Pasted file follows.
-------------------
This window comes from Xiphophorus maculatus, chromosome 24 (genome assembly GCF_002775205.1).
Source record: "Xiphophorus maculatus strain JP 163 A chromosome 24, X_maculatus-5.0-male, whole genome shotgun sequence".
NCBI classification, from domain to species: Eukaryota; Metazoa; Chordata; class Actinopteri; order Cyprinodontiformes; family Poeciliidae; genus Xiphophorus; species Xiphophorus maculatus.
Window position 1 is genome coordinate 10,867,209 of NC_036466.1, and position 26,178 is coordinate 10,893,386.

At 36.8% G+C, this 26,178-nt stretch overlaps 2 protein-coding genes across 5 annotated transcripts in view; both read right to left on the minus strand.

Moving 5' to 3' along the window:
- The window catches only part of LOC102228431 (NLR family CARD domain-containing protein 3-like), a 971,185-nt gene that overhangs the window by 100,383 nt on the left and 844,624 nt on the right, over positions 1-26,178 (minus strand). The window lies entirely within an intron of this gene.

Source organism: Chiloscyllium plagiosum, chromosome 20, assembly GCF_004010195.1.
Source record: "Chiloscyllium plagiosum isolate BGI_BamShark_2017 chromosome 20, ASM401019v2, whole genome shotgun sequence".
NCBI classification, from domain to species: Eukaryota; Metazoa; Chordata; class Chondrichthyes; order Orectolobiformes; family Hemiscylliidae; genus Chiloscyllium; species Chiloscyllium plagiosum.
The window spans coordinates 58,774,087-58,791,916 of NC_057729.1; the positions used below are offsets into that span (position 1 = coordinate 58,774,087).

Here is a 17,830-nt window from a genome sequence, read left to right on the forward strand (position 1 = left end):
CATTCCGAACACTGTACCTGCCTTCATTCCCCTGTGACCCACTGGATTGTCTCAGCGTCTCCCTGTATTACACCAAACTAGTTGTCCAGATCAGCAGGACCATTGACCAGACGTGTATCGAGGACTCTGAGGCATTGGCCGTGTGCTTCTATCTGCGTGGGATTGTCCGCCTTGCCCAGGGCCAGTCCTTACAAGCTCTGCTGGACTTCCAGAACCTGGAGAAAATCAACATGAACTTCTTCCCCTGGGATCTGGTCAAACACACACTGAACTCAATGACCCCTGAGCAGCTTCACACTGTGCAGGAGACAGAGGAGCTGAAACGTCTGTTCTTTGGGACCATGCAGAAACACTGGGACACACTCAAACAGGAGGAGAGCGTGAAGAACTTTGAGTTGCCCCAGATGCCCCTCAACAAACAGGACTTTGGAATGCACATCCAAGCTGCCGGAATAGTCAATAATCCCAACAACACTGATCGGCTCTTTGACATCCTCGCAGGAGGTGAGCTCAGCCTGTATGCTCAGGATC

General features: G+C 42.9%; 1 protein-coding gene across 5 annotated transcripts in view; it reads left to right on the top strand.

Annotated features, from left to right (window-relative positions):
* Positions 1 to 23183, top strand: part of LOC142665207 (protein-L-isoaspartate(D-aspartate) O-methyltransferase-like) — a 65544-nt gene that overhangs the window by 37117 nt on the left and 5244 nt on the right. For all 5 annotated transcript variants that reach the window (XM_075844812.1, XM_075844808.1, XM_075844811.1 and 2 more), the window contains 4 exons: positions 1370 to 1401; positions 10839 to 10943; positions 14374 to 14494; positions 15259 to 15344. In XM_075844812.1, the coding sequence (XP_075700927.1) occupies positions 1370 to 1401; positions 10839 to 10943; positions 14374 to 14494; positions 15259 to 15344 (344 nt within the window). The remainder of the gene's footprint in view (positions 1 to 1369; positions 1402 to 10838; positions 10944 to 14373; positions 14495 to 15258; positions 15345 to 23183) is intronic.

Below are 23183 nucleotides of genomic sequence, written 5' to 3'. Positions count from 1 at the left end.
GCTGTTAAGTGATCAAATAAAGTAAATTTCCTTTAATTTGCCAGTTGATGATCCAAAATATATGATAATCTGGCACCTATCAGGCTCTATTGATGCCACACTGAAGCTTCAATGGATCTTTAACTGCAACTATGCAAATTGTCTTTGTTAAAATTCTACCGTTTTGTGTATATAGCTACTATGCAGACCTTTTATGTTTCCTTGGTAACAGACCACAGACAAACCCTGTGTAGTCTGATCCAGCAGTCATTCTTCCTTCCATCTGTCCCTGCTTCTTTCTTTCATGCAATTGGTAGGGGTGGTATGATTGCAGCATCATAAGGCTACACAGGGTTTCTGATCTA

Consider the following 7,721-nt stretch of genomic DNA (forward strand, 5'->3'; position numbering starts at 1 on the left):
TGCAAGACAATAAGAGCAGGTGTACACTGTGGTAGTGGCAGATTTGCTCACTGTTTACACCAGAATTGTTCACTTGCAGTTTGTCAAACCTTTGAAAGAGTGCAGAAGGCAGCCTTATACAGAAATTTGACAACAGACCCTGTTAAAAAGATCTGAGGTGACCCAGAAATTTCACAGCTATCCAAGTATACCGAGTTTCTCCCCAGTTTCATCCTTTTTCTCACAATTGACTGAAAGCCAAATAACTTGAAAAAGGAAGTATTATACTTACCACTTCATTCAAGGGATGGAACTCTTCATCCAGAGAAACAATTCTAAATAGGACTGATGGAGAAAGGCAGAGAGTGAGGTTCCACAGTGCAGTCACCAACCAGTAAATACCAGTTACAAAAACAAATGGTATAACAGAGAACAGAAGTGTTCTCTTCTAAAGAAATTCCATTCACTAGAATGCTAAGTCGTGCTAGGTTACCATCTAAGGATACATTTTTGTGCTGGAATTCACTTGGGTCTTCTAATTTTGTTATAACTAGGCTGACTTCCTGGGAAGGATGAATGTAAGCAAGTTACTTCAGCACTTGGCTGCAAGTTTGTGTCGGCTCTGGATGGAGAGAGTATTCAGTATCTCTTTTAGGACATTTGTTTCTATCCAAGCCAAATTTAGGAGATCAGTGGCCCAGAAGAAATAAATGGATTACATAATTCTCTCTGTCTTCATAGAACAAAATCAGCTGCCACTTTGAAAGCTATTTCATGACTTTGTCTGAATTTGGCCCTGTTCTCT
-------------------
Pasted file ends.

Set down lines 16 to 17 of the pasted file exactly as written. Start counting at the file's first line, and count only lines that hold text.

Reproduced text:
* Positions 1 to 23183, top strand: part of LOC142665207 (protein-L-isoaspartate(D-aspartate) O-methyltransferase-like) — a 65544-nt gene that overhangs the window by 37117 nt on the left and 5244 nt on the right. For all 5 annotated transcript variants that reach the window (XM_075844812.1, XM_075844808.1, XM_075844811.1 and 2 more), the window contains 4 exons: positions 1370 to 1401; positions 10839 to 10943; positions 14374 to 14494; positions 15259 to 15344. In XM_075844812.1, the coding sequence (XP_075700927.1) occupies positions 1370 to 1401; positions 10839 to 10943; positions 14374 to 14494; positions 15259 to 15344 (344 nt within the window). The remainder of the gene's footprint in view (positions 1 to 1369; positions 1402 to 10838; positions 10944 to 14373; positions 14495 to 15258; positions 15345 to 23183) is intronic.

Below are 23183 nucleotides of genomic sequence, written 5' to 3'. Positions count from 1 at the left end.